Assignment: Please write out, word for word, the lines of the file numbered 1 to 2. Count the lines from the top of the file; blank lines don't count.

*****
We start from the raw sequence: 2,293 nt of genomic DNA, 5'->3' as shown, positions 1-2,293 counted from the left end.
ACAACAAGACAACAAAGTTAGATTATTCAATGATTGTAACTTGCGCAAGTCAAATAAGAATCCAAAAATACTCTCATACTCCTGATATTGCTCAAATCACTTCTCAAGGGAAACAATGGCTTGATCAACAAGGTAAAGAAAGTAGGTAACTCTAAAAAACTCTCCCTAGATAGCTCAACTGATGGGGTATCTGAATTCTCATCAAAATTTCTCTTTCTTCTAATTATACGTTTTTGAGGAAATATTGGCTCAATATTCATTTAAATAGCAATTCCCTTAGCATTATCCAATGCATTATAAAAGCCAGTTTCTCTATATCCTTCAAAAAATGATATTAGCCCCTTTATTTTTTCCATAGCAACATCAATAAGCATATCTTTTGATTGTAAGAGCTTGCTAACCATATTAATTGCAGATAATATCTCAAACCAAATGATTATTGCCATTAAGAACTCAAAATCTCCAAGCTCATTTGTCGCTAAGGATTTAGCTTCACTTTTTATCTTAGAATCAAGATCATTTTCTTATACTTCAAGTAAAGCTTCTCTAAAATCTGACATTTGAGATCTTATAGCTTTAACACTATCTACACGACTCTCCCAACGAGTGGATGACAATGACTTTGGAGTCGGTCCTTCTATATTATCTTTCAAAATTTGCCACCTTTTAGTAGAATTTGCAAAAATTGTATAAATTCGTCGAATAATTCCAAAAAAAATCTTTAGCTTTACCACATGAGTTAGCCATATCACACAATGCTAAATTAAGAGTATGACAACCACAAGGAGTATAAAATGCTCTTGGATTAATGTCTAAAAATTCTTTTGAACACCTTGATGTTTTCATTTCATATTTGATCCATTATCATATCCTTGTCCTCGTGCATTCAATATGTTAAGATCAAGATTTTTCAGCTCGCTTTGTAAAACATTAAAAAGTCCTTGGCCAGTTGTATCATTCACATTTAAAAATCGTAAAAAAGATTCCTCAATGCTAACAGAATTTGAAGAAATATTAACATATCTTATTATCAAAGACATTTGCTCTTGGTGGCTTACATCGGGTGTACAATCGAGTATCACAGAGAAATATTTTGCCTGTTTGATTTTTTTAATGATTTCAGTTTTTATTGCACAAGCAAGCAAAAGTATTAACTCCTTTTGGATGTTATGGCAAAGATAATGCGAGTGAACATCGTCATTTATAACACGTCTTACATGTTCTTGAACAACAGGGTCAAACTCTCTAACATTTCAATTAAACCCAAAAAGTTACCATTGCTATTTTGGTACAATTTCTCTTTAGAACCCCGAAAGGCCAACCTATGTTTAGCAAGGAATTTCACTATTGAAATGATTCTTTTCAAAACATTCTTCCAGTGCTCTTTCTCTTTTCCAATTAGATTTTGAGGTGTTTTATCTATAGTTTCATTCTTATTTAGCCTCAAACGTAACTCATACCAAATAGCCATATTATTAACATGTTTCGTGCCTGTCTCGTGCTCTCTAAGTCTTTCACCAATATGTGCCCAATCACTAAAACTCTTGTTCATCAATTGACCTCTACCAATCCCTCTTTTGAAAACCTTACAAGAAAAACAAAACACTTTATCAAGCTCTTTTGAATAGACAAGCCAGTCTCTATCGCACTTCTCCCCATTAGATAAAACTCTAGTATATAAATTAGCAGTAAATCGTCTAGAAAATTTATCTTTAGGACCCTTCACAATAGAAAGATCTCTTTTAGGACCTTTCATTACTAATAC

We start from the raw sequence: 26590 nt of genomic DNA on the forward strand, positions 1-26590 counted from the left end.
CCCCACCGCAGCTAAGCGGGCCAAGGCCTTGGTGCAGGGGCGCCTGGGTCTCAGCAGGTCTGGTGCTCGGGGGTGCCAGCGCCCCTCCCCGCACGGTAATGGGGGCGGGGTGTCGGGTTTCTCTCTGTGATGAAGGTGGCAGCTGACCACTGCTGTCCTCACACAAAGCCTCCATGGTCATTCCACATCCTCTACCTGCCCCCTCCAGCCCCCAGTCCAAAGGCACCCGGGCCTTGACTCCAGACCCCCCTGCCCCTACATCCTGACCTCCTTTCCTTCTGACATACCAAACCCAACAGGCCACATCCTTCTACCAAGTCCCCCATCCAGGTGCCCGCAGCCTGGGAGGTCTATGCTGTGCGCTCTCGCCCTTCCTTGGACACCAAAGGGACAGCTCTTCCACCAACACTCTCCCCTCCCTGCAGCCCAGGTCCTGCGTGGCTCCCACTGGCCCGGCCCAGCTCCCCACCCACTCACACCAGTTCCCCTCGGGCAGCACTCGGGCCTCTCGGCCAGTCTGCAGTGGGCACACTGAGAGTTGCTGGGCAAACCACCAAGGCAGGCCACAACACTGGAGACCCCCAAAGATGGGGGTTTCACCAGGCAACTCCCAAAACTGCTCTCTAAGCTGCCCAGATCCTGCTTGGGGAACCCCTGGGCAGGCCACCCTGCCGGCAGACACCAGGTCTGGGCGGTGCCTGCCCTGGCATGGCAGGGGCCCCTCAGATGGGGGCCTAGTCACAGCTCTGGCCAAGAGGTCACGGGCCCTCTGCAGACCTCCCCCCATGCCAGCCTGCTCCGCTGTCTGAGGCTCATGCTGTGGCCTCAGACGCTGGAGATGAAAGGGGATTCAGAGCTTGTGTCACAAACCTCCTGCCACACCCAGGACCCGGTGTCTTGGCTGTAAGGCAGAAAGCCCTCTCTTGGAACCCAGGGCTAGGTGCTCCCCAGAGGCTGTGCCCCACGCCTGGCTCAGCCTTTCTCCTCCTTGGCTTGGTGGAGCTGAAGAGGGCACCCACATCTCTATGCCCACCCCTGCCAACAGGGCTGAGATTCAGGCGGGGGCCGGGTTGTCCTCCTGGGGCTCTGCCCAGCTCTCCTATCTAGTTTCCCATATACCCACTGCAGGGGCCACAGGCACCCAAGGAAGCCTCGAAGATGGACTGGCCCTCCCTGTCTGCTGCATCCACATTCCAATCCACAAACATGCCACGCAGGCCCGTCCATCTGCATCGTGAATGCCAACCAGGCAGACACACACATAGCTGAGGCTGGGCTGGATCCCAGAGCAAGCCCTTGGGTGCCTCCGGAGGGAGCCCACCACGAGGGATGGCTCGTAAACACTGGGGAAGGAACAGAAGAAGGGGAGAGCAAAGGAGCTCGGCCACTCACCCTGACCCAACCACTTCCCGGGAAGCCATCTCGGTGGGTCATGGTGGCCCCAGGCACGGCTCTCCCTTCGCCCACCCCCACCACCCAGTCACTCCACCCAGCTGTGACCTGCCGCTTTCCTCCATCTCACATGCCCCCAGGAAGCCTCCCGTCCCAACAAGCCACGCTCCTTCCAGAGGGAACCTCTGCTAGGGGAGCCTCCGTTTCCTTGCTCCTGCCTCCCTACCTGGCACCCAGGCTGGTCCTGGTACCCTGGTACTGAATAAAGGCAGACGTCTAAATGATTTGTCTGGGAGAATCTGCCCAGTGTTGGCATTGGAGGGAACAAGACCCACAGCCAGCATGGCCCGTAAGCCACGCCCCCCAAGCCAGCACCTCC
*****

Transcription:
We start from the raw sequence: 2,293 nt of genomic DNA, 5'->3' as shown, positions 1-2,293 counted from the left end.
ACAACAAGACAACAAAGTTAGATTATTCAATGATTGTAACTTGCGCAAGTCAAATAAGAATCCAAAAATACTCTCATACTCCTGATATTGCTCAAATCACTTCTCAAGGGAAACAATGGCTTGATCAACAAGGTAAAGAAAGTAGGTAACTCTAAAAAACTCTCCCTAGATAGCTCAACTGATGGGGTATCTGAATTCTCATCAAAATTTCTCTTTCTTCTAATTATACGTTTTTGAGGAAATATTGGCTCAATATTCATTTAAATAGCAATTCCCTTAGCATTATCCAATGCATTATAAAAGCCAGTTTCTCTATATCCTTCAAAAAATGATATTAGCCCCTTTATTTTTTCCATAGCAACATCAATAAGCATATCTTTTGATTGTAAGAGCTTGCTAACCATATTAATTGCAGATAATATCTCAAACCAAATGATTATTGCCATTAAGAACTCAAAATCTCCAAGCTCATTTGTCGCTAAGGATTTAGCTTCACTTTTTATCTTAGAATCAAGATCATTTTCTTATACTTCAAGTAAAGCTTCTCTAAAATCTGACATTTGAGATCTTATAGCTTTAACACTATCTACACGACTCTCCCAACGAGTGGATGACAATGACTTTGGAGTCGGTCCTTCTATATTATCTTTCAAAATTTGCCACCTTTTAGTAGAATTTGCAAAAATTGTATAAATTCGTCGAATAATTCCAAAAAAAATCTTTAGCTTTACCACATGAGTTAGCCATATCACACAATGCTAAATTAAGAGTATGACAACCACAAGGAGTATAAAATGCTCTTGGATTAATGTCTAAAAATTCTTTTGAACACCTTGATGTTTTCATTTCATATTTGATCCATTATCATATCCTTGTCCTCGTGCATTCAATATGTTAAGATCAAGATTTTTCAGCTCGCTTTGTAAAACATTAAAAAGTCCTTGGCCAGTTGTATCATTCACATTTAAAAATCGTAAAAAAGATTCCTCAATGCTAACAGAATTTGAAGAAATATTAACATATCTTATTATCAAAGACATTTGCTCTTGGTGGCTTACATCGGGTGTACAATCGAGTATCACAGAGAAATATTTTGCCTGTTTGATTTTTTTAATGATTTCAGTTTTTATTGCACAAGCAAGCAAAAGTATTAACTCCTTTTGGATGTTATGGCAAAGATAATGCGAGTGAACATCGTCATTTATAACACGTCTTACATGTTCTTGAACAACAGGGTCAAACTCTCTAACATTTCAATTAAACCCAAAAAGTTACCATTGCTATTTTGGTACAATTTCTCTTTAGAACCCCGAAAGGCCAACCTATGTTTAGCAAGGAATTTCACTATTGAAATGATTCTTTTCAAAACATTCTTCCAGTGCTCTTTCTCTTTTCCAATTAGATTTTGAGGTGTTTTATCTATAGTTTCATTCTTATTTAGCCTCAAACGTAACTCATACCAAATAGCCATATTATTAACATGTTTCGTGCCTGTCTCGTGCTCTCTAAGTCTTTCACCAATATGTGCCCAATCACTAAAACTCTTGTTCATCAATTGACCTCTACCAATCCCTCTTTTGAAAACCTTACAAGAAAAACAAAACACTTTATCAAGCTCTTTTGAATAGACAAGCCAGTCTCTATCGCACTTCTCCCCATTAGATAAAACTCTAGTATATAAATTAGCAGTAAATCGTCTAGAAAATTTATCTTTAGGACCCTTCACAATAGAAAGATCTCTTTTAGGACCTTTCATTACTAATAC